National Research Council of Canada. Energy, Mining and Environment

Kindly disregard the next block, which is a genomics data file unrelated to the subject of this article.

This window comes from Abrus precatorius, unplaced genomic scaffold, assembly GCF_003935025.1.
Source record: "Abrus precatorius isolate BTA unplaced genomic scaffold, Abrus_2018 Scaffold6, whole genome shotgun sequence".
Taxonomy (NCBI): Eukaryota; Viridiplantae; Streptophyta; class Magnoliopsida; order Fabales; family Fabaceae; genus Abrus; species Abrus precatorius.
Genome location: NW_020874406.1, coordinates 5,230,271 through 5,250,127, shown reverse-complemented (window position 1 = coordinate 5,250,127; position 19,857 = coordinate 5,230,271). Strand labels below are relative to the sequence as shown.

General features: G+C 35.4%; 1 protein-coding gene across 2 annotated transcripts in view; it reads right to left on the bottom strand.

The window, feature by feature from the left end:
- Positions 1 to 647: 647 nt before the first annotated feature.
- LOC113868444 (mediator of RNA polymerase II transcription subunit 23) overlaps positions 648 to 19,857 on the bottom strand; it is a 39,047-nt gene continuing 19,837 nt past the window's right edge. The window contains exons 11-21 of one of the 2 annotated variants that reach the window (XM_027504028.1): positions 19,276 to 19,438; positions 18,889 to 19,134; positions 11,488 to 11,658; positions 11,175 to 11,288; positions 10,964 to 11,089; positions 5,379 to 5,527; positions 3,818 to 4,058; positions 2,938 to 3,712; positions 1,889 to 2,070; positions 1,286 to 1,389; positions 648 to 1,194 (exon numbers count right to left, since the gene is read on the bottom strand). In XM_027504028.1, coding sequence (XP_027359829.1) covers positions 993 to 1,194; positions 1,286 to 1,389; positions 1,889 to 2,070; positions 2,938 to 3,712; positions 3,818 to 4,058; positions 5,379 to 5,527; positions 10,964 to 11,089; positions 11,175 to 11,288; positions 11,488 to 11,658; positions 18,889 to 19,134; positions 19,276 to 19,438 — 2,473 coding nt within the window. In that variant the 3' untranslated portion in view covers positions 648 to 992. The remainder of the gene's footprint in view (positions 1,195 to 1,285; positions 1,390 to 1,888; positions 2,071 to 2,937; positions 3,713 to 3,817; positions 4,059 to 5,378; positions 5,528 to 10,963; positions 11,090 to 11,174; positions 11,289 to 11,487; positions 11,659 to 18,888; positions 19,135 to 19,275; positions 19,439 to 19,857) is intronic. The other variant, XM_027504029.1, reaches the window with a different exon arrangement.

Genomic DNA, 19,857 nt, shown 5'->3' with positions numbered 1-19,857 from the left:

Vehicle-to-Home (V2H) is a support activity using electric vehicles where the electric power stored in their batteries is supplied in response to residential electrical demand. It is understood that supplementary battery use such as V2H will reduce the battery service life. Judicious V2H activity can provide energy benefits at acceptable levels of battery life reduction. The present study employs a fundamentals based battery simulation to explore a range of V2H scenarios to assess the net energy benefits, and weigh these against associated battery life reduction attributable to V2H. The frequency (daily, weekly, monthly), duration and time-of-day of the V2H event were test parameters. Long term (i.e. given roughly 16 year battery calendar life) detailed simulations which included a daily driving regime together with V2H activity based on detailed residential electricity use data were used to determine battery lifetimes. Apart from aggressive driving and fast charging which greatly impact electric vehicle (EV) battery life, the largest contributions to battery degradation were for intense participation in V2H services, such as handling the household electrical load for 8 h daily. A 10.6 year battery life with no V2H, was lowered to about 10.2 years with 1 h daily V2H, and to about 8.5 years with 8 h daily V2H. However, lower intensity, and especially lower frequency use of the EV battery can still provide useful V2H services with acceptable battery degradation.